London, Feb.22 : Britain is proposing to sever its historic ties to tens of thousands of Commonwealth nationals who have an automatic right through descent to live and work here. According to The Telegraph, the small print of this week's Home Office green paper charting new pathways to citizenship suggests the ancestry visa might be abolished.
The visa enables people aged 17 or over whose grandparents were born in the UK to come for four years and eventually apply to stay.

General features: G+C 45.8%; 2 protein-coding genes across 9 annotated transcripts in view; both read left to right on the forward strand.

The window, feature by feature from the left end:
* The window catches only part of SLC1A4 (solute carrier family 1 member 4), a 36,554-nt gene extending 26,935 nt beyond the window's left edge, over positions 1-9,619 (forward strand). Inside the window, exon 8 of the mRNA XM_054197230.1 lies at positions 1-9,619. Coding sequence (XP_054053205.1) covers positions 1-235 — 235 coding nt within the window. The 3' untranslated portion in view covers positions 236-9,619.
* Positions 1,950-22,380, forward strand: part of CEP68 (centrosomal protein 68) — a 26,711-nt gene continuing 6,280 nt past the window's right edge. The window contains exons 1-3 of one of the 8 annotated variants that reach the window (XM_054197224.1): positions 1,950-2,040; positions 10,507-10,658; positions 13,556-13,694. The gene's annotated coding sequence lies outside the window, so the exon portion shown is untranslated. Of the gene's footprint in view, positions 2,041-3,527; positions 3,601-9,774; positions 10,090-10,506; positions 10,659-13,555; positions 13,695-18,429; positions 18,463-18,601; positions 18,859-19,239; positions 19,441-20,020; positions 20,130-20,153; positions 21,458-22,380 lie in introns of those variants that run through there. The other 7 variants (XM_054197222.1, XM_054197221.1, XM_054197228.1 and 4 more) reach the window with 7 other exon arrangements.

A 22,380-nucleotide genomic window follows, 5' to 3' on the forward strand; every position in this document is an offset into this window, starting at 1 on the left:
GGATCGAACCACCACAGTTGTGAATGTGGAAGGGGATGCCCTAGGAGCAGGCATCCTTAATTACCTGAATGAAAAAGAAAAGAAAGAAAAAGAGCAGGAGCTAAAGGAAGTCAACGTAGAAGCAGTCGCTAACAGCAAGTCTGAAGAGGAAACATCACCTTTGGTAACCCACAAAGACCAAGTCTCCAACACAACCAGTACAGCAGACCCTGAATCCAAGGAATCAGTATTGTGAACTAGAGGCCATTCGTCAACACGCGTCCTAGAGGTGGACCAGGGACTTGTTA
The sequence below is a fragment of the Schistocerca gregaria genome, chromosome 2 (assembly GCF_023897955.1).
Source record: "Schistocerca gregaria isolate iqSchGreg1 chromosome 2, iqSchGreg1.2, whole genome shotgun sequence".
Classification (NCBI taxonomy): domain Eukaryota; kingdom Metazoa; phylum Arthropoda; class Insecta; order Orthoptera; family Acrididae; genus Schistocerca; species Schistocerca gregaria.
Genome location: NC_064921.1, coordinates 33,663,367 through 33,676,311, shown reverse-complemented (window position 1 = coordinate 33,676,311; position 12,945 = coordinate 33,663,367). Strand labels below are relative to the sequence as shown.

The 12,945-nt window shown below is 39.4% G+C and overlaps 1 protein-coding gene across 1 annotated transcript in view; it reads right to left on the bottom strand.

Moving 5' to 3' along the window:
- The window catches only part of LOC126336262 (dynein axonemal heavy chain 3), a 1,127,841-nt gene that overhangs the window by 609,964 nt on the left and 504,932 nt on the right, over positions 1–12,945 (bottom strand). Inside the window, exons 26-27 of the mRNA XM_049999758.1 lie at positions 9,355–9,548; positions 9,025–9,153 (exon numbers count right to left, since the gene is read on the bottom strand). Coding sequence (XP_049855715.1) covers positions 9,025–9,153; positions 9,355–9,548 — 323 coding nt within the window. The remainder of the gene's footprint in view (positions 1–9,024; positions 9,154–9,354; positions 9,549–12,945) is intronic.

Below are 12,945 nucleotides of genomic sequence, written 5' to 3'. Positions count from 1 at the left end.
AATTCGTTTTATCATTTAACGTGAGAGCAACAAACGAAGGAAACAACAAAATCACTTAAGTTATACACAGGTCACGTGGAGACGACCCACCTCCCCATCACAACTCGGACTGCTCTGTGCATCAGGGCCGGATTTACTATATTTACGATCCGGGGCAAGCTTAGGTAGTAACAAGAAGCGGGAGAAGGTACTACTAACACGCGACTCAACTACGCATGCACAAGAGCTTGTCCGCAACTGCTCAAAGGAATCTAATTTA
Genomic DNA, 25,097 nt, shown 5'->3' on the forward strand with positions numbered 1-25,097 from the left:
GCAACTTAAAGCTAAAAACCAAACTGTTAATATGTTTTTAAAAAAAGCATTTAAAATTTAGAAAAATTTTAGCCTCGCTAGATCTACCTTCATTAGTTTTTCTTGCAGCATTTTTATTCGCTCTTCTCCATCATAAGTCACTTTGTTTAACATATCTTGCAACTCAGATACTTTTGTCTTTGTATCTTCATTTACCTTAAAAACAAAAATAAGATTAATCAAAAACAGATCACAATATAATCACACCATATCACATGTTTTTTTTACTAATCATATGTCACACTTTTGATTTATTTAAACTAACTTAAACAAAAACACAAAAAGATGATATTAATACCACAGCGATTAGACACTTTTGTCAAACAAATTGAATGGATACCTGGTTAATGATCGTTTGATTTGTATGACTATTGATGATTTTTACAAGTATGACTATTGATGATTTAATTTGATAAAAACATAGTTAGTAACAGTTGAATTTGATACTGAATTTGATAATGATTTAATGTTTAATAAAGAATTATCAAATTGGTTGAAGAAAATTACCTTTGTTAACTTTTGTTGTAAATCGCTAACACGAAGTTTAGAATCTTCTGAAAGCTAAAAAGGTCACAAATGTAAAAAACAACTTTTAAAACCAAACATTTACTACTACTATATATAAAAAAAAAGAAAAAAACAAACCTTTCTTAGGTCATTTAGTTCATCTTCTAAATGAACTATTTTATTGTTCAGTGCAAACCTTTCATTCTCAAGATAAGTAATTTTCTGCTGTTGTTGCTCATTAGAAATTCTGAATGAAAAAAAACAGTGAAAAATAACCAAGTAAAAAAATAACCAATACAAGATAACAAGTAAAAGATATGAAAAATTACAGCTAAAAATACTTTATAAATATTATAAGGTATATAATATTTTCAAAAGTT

Mainly young Australians, New Zealanders and South Africans coming to Britain to work and as a base to explore Europe use it.
The ancestry provisions were introduced in 1972 after legislation the previous year overhauled Commonwealth citizenship rights. Those entering under the UK ancestry route have free access to the labour market on entry.
However, the Government is in the process of introducing a points-based system for work permits and tougher rules for obtaining citizenship.
In 2006, around 8,500 ancestry visa holders came to the UK and around 20,000 Commonwealth citizens have applied for settlement since 2002.